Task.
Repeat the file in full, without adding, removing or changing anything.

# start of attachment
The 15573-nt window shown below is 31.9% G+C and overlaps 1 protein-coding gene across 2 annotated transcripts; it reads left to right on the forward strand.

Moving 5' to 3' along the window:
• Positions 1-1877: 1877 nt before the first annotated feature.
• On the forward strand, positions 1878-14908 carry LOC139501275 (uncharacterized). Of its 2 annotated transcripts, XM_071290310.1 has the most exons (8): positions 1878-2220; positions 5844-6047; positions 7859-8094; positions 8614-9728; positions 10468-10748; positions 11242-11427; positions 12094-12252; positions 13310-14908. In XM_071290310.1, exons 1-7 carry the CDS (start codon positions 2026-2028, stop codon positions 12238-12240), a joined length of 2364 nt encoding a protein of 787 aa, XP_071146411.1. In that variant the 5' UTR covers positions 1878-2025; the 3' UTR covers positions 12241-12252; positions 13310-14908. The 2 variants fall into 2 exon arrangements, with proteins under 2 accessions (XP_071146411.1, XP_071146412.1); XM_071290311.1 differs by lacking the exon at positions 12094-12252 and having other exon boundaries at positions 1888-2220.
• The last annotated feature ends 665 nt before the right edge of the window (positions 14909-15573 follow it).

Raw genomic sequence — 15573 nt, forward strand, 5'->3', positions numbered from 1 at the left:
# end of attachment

The 15573-nt window shown below is 31.9% G+C and overlaps 1 protein-coding gene across 2 annotated transcripts; it reads left to right on the forward strand.

Moving 5' to 3' along the window:
• Positions 1-1877: 1877 nt before the first annotated feature.
• On the forward strand, positions 1878-14908 carry LOC139501275 (uncharacterized). Of its 2 annotated transcripts, XM_071290310.1 has the most exons (8): positions 1878-2220; positions 5844-6047; positions 7859-8094; positions 8614-9728; positions 10468-10748; positions 11242-11427; positions 12094-12252; positions 13310-14908. In XM_071290310.1, exons 1-7 carry the CDS (start codon positions 2026-2028, stop codon positions 12238-12240), a joined length of 2364 nt encoding a protein of 787 aa, XP_071146411.1. In that variant the 5' UTR covers positions 1878-2025; the 3' UTR covers positions 12241-12252; positions 13310-14908. The 2 variants fall into 2 exon arrangements, with proteins under 2 accessions (XP_071146411.1, XP_071146412.1); XM_071290311.1 differs by lacking the exon at positions 12094-12252 and having other exon boundaries at positions 1888-2220.
• The last annotated feature ends 665 nt before the right edge of the window (positions 14909-15573 follow it).

Raw genomic sequence — 15573 nt, forward strand, 5'->3', positions numbered from 1 at the left: